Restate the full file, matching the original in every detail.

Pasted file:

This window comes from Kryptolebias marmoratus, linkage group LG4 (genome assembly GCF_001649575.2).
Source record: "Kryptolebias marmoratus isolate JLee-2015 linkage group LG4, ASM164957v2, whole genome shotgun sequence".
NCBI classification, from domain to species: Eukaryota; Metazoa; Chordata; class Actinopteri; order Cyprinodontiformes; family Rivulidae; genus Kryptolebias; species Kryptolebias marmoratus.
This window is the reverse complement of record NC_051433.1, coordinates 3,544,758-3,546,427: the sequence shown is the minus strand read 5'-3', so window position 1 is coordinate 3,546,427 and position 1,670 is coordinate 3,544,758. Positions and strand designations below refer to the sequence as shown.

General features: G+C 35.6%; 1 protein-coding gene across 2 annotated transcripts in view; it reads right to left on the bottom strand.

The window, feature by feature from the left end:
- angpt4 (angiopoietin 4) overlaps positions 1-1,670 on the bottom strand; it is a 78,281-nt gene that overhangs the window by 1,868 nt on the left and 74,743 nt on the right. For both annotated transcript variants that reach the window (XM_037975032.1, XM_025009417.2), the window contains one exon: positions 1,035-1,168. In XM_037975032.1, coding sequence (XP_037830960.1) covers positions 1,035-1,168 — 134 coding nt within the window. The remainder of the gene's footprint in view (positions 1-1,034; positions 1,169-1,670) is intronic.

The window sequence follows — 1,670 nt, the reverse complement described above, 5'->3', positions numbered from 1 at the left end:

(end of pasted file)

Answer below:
This window comes from Kryptolebias marmoratus, linkage group LG4 (genome assembly GCF_001649575.2).
Source record: "Kryptolebias marmoratus isolate JLee-2015 linkage group LG4, ASM164957v2, whole genome shotgun sequence".
NCBI classification, from domain to species: Eukaryota; Metazoa; Chordata; class Actinopteri; order Cyprinodontiformes; family Rivulidae; genus Kryptolebias; species Kryptolebias marmoratus.
This window is the reverse complement of record NC_051433.1, coordinates 3,544,758-3,546,427: the sequence shown is the minus strand read 5'-3', so window position 1 is coordinate 3,546,427 and position 1,670 is coordinate 3,544,758. Positions and strand designations below refer to the sequence as shown.

General features: G+C 35.6%; 1 protein-coding gene across 2 annotated transcripts in view; it reads right to left on the bottom strand.

The window, feature by feature from the left end:
- angpt4 (angiopoietin 4) overlaps positions 1-1,670 on the bottom strand; it is a 78,281-nt gene that overhangs the window by 1,868 nt on the left and 74,743 nt on the right. For both annotated transcript variants that reach the window (XM_037975032.1, XM_025009417.2), the window contains one exon: positions 1,035-1,168. In XM_037975032.1, coding sequence (XP_037830960.1) covers positions 1,035-1,168 — 134 coding nt within the window. The remainder of the gene's footprint in view (positions 1-1,034; positions 1,169-1,670) is intronic.

The window sequence follows — 1,670 nt, the reverse complement described above, 5'->3', positions numbered from 1 at the left end: